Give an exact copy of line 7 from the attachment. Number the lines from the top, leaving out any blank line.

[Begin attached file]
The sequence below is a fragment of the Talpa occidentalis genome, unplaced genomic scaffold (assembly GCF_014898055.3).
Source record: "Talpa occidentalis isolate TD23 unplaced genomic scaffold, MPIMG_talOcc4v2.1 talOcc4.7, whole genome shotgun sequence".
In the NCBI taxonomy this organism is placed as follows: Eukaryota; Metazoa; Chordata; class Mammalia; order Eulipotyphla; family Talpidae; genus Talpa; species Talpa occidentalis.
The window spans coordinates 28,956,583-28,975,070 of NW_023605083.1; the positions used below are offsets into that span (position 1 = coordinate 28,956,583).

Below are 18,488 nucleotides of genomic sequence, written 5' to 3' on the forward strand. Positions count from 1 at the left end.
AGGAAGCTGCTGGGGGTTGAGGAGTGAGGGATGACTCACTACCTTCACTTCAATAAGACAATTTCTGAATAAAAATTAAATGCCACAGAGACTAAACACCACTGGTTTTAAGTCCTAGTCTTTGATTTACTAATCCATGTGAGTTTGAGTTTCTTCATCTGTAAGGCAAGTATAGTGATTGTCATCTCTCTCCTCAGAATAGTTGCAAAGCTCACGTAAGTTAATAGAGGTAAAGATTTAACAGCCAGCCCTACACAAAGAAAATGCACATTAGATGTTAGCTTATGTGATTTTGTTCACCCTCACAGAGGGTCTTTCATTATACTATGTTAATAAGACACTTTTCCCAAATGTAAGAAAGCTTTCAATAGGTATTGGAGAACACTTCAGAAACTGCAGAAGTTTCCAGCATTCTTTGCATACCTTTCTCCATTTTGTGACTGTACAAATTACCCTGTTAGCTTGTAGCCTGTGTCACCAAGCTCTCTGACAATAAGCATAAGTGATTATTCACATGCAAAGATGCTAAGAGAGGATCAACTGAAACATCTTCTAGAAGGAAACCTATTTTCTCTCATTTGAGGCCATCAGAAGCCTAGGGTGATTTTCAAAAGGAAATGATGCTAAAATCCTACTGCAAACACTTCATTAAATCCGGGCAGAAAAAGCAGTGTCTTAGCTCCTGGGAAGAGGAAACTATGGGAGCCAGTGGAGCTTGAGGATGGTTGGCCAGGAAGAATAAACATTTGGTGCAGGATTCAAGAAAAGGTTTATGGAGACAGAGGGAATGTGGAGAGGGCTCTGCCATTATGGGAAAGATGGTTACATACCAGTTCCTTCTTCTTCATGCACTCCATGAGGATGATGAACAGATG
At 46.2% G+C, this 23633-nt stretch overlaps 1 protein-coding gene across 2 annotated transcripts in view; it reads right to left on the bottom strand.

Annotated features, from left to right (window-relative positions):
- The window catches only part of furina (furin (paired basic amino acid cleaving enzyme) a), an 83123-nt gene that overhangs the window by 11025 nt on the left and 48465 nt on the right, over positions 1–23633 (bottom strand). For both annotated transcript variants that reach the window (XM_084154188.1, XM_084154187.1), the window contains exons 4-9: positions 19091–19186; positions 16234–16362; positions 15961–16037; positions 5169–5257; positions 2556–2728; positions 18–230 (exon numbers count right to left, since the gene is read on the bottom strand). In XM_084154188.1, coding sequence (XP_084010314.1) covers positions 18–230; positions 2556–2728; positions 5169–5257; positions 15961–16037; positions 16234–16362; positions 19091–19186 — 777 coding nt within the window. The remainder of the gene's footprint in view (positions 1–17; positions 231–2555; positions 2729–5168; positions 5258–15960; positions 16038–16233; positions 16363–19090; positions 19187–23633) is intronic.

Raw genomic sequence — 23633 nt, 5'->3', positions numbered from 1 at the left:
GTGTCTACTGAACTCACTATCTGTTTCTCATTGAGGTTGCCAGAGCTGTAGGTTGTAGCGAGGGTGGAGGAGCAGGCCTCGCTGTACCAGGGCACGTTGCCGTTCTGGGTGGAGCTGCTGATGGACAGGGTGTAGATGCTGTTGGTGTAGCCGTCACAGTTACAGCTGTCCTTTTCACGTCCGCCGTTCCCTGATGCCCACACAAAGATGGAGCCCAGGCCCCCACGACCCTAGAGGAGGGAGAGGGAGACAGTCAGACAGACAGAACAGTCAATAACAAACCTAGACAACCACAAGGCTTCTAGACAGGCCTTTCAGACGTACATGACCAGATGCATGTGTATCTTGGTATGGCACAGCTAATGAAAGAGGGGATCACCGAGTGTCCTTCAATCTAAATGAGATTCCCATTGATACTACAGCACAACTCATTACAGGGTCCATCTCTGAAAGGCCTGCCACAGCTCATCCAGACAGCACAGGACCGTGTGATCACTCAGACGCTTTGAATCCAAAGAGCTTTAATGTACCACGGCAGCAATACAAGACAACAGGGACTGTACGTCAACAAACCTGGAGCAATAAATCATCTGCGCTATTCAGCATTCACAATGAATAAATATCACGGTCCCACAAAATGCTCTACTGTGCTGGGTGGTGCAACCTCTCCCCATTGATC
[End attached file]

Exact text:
At 46.2% G+C, this 23633-nt stretch overlaps 1 protein-coding gene across 2 annotated transcripts in view; it reads right to left on the bottom strand.